Ancient martial arts protected kingdom with grace
Two fighters use the techniques of Muye24gi in combat. They are armed with deungpae (shields made of rattan) and clubs that embody the spirit of their ancestors. Such demonstrations take place six days a week at Sinpungno, a gate of Hwaseong Fortress in Suwon, Gyeonggi.
As a Unesco World Heritage Site, Hwaseong Fortress in Suwon, Gyeonggi, preserves the rich history of traditional martial arts.
In the square in front of Sinpungno, one of the fortress gates, a unit of warriors brandishes glittering swords in a sophisticated and dignified manner. The detachment upholds the principle of Muye24gi, 24 techniques of Korean traditional martial arts.
The history of Muye24gi dates back to the reign of King Jeongjo of the Joseon Dynasty. Double swords were mostly used in close-range combat.
The history of Muye24gi dates back to the reign of King Jeongjo of the Joseon Dynasty (1392-1910). King Jeongjo (1752-1800), who was fond of martial arts, was the son of Crown Prince Sado, who was killed by his father. Despite the numerous challenges from those who conspired on the murder, King Jeongjo managed to take the throne in 1776 - but he had to deal with constant death threats from rival fractions. To protect himself as well as the nation from domestic and foreign enemies, he trained troops based on the book “Muyesinbo,” which contains 12 techniques.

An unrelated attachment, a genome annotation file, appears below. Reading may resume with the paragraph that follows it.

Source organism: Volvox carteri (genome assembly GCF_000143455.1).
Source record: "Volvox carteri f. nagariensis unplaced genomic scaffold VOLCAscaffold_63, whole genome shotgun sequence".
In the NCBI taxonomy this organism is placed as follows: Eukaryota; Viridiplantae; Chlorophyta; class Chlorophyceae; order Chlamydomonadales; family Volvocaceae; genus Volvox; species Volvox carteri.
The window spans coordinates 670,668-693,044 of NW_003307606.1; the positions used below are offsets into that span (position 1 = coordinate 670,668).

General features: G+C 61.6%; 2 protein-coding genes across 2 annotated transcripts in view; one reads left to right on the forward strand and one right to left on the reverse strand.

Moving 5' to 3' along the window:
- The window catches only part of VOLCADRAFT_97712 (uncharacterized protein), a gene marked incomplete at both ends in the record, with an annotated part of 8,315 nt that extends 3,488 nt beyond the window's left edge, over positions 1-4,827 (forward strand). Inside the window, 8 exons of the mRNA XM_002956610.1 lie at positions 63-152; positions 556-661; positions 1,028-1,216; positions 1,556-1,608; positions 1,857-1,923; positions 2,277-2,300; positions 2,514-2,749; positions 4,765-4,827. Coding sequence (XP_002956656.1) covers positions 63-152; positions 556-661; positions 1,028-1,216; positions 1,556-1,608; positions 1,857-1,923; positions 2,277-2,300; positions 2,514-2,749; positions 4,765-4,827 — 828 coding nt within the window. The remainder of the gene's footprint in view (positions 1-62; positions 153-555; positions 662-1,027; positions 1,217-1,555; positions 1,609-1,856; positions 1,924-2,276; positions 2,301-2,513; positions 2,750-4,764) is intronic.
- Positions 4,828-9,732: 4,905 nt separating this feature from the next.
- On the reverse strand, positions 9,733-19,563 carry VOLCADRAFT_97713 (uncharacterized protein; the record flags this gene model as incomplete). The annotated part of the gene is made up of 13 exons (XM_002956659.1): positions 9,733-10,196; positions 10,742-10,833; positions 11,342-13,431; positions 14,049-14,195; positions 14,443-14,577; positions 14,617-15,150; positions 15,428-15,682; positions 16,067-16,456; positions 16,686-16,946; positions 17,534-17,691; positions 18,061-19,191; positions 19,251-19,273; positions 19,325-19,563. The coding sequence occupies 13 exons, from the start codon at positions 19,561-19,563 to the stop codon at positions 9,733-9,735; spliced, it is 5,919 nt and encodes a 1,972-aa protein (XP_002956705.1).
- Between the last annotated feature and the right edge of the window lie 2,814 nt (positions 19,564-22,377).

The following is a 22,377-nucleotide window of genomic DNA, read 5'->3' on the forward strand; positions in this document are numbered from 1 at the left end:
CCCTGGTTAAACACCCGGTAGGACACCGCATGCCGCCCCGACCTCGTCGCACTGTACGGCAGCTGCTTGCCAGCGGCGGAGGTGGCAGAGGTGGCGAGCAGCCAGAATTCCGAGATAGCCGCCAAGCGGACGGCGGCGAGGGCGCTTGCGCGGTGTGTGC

He also ordered Gen. Yi Duk-moo to organize Muye24gi, which consists of 18 techniques used on the ground and six on horseback. In 1790, the 24 techniques were compiled into “MuyeDoboTongji,” a comprehensive, illustrated guide.
There are instructions on the handling of weapons like a long bamboo spear, fighting using two swords, standing upside down on a horse and unarmed fighting.
The long spear can be up to 460 centimeters (181 inches) in length. It was used to attack enemies on horseback or in camps in close formation.
King Jeongjo’s elite troops honed their skills at Hwaseong Fortress, built by the king to honor his father.
The martial arts are demonstrated every day except Monday at 11 a.m. by performers at Sinpungno.
By Park sang moon [firstname.lastname@example.org]